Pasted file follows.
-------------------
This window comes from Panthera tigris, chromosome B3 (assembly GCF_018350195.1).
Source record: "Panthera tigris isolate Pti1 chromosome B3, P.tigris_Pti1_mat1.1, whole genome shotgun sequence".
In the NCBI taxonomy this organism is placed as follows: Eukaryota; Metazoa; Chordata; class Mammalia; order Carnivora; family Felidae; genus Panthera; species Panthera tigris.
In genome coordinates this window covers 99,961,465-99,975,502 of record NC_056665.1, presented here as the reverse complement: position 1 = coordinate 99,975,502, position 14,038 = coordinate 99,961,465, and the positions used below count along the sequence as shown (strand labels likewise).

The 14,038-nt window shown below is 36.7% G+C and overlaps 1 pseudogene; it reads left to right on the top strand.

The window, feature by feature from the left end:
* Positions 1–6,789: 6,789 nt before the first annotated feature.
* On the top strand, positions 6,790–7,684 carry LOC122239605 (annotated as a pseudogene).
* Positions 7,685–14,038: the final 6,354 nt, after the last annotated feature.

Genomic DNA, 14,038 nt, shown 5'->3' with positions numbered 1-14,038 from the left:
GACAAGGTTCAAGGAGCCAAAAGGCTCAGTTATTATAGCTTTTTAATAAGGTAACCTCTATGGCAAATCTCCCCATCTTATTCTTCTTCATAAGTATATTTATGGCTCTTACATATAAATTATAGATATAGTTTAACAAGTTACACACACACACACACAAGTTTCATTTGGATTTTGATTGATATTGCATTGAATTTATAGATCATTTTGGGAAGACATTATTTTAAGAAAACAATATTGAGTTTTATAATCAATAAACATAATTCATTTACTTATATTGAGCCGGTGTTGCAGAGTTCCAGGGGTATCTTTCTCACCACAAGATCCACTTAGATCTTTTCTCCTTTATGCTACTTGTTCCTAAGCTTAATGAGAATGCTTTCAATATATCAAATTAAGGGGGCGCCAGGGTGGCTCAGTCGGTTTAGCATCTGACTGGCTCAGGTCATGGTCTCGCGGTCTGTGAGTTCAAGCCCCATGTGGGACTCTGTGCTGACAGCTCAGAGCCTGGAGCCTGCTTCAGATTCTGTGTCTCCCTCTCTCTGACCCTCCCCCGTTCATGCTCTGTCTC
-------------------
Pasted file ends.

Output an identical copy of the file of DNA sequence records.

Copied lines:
This window comes from Panthera tigris, chromosome B3 (assembly GCF_018350195.1).
Source record: "Panthera tigris isolate Pti1 chromosome B3, P.tigris_Pti1_mat1.1, whole genome shotgun sequence".
In the NCBI taxonomy this organism is placed as follows: Eukaryota; Metazoa; Chordata; class Mammalia; order Carnivora; family Felidae; genus Panthera; species Panthera tigris.
In genome coordinates this window covers 99,961,465-99,975,502 of record NC_056665.1, presented here as the reverse complement: position 1 = coordinate 99,975,502, position 14,038 = coordinate 99,961,465, and the positions used below count along the sequence as shown (strand labels likewise).

The 14,038-nt window shown below is 36.7% G+C and overlaps 1 pseudogene; it reads left to right on the top strand.

The window, feature by feature from the left end:
* Positions 1–6,789: 6,789 nt before the first annotated feature.
* On the top strand, positions 6,790–7,684 carry LOC122239605 (annotated as a pseudogene).
* Positions 7,685–14,038: the final 6,354 nt, after the last annotated feature.

Genomic DNA, 14,038 nt, shown 5'->3' with positions numbered 1-14,038 from the left:
GACAAGGTTCAAGGAGCCAAAAGGCTCAGTTATTATAGCTTTTTAATAAGGTAACCTCTATGGCAAATCTCCCCATCTTATTCTTCTTCATAAGTATATTTATGGCTCTTACATATAAATTATAGATATAGTTTAACAAGTTACACACACACACACACAAGTTTCATTTGGATTTTGATTGATATTGCATTGAATTTATAGATCATTTTGGGAAGACATTATTTTAAGAAAACAATATTGAGTTTTATAATCAATAAACATAATTCATTTACTTATATTGAGCCGGTGTTGCAGAGTTCCAGGGGTATCTTTCTCACCACAAGATCCACTTAGATCTTTTCTCCTTTATGCTACTTGTTCCTAAGCTTAATGAGAATGCTTTCAATATATCAAATTAAGGGGGCGCCAGGGTGGCTCAGTCGGTTTAGCATCTGACTGGCTCAGGTCATGGTCTCGCGGTCTGTGAGTTCAAGCCCCATGTGGGACTCTGTGCTGACAGCTCAGAGCCTGGAGCCTGCTTCAGATTCTGTGTCTCCCTCTCTCTGACCCTCCCCCGTTCATGCTCTGTCTC